But everything that made Skyfall work so swimmingly well goes wrong in Spectre, which shares the same director, Sam Mendes, and enough of the same ideas to feel like the franchise has already run itself aground again. Spectre sets Bond off on another unsanctioned revenge mission, to Mexico City — the movie's first and best sequence is an elaborately filmed bit in which the character attempts to assassinate someone during the Day of the Dead celebration, on the orders of the late M. And it pits him against another shadowy sibling played, this time, by Christoph Waltz, an actor who was basically born to be a hammy Bond villain.

He plays a doozy of one in Spectre, heading up a secret organization in charge of a lot of society's ills. He’s saddled with motivations and an identity meant to place him in the tradition of the older Bond and to fit him into this newer, more grounded one. But that reveal, when it comes, is meaningless — a curiously petty backstory created for a character who never begged for one. It's as arbitrary as the character's insistence that he's been in charge the whole time and is the one behind everything bad that's happened to Bond. Spectre retroactively places everything from the previous three films into a larger conspiracy that's so maddeningly capricious that it even seems to give the spy pause.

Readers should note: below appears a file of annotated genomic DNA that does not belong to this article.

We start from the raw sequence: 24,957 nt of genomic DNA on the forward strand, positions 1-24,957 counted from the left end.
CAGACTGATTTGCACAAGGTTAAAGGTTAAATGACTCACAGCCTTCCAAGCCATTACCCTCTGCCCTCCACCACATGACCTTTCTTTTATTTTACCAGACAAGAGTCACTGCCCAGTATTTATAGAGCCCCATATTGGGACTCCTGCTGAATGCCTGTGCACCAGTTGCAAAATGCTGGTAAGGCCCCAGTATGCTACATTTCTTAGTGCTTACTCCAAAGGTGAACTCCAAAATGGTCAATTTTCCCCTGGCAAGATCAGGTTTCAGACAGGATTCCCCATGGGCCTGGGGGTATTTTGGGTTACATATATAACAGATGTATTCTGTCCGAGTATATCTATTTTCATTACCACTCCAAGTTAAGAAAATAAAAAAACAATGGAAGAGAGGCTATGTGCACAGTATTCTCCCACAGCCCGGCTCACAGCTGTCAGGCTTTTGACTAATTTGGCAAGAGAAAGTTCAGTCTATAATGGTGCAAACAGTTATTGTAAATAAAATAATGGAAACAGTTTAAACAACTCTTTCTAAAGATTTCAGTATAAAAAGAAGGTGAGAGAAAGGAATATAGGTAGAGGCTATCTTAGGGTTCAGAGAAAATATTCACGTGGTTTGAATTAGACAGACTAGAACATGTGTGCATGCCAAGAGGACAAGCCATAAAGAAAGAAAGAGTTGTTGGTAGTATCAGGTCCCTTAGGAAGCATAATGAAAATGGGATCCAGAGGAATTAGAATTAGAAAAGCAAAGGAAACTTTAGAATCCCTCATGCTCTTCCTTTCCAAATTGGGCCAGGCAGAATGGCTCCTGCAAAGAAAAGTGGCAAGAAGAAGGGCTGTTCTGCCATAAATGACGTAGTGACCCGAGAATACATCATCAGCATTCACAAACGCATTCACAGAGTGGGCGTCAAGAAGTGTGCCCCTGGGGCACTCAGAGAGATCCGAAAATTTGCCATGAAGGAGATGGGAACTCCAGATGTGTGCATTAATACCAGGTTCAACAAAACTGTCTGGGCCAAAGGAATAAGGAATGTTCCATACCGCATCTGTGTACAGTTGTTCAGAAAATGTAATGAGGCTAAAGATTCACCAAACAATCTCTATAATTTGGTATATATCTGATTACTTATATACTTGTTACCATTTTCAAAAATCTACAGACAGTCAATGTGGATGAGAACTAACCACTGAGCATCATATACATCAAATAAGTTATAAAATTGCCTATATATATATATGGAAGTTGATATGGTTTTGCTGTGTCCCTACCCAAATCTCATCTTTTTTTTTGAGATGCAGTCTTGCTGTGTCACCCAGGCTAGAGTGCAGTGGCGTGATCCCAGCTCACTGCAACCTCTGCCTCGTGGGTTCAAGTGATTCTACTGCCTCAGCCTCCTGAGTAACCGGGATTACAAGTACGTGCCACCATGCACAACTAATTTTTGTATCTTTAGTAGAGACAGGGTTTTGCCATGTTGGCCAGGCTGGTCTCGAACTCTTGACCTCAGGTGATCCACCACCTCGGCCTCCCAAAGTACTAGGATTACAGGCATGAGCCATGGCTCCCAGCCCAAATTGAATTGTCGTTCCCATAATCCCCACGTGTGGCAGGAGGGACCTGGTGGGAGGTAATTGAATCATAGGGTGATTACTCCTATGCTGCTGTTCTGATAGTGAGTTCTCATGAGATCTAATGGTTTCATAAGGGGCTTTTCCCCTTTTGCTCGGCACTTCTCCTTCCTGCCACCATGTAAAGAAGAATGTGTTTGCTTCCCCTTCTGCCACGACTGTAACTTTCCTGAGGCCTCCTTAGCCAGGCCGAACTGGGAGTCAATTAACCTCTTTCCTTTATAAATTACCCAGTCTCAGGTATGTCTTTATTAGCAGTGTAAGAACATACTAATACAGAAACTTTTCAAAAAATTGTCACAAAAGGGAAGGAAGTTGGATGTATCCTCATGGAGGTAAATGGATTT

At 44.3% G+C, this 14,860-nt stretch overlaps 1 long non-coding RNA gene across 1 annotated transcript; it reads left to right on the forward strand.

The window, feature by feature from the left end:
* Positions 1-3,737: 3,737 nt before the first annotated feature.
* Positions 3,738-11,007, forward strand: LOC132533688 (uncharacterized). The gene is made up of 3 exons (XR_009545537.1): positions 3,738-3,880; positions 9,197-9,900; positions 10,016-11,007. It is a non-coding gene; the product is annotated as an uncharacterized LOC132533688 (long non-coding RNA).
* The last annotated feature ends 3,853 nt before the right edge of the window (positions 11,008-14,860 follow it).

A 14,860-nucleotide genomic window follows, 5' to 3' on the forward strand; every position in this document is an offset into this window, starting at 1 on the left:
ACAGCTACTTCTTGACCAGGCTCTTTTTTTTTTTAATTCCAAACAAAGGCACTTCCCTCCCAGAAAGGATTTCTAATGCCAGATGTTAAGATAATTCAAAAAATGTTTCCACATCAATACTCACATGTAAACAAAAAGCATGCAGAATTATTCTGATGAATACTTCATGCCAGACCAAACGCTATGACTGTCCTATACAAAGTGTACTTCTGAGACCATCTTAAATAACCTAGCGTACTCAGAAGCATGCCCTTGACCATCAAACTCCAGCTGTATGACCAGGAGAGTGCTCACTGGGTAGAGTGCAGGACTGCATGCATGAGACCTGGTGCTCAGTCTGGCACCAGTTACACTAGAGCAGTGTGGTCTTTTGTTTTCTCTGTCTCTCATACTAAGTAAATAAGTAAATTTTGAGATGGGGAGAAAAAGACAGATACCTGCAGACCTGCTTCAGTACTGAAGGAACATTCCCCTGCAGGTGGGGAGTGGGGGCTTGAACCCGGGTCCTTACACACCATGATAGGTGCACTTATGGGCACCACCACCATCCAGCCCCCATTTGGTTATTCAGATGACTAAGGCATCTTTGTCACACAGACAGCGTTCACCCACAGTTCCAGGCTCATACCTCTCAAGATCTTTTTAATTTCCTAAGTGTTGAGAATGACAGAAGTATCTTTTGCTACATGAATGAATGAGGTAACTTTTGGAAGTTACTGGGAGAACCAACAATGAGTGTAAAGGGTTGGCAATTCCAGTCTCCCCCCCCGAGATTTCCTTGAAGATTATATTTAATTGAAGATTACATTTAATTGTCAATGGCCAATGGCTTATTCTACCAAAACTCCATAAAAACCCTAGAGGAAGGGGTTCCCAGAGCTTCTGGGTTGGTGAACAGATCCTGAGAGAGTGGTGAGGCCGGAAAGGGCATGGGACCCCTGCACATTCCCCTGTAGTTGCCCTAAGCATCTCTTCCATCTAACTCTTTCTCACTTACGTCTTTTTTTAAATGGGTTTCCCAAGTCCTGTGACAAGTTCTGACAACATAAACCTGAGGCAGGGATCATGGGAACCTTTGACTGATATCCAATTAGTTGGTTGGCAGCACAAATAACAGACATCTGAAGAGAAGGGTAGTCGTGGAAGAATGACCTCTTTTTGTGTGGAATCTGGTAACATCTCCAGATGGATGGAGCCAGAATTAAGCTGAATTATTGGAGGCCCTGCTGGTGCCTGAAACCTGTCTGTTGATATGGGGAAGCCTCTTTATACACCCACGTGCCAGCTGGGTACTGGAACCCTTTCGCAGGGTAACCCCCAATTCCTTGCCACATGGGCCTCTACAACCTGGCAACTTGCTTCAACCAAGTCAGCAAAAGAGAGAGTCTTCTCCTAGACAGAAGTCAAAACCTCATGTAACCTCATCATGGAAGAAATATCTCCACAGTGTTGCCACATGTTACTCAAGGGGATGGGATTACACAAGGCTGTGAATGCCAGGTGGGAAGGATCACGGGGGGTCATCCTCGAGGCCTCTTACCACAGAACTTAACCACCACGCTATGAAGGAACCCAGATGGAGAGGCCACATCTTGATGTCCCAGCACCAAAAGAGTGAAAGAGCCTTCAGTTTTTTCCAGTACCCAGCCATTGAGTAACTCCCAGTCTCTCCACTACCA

The trouble with having a Bond who remembers is that even four installments into this new chronology, Bond's life is already profoundly nuts and not up for the weight of any sustained psychology. When half the women Craig's Bond has slept with have gotten killed in front of him, for instance, it's hard to invest, as Spectre asks us to, in his new relationship with Blue Is the Warmest Color's Léa Seydoux as Dr. Madeleine Swann, much less believe it would trigger the shift he makes on her behalf at the end. When the world's baddest bad guy confesses to having set up multiple murders and adversaries and global feats of crime, all to hurt Bond's feelings due to daddy issues, it's laughable.

Spectre is sloppier than other recent Bonds, but it also feels like it's exhausted the idea that fueled the franchise's relaunch — darker and more realistic can only last so long when it's paired with a rotating cast of Bond girls and supervillains. It's also exhausted Craig, who told Time Out London he'd "rather break this glass and slash [his] wrists" than do another Bond film, though he's still got one more on his contract and the lucrative franchise is in no danger of stopping. His indifference shines through in the final act of Spectre, which ends with an explosion and a whimper. The movie can't find a glimmer of logic in its final sparing of a life, other than that it leaves room for an actor to return. Dead inside, at last, and not in a good way.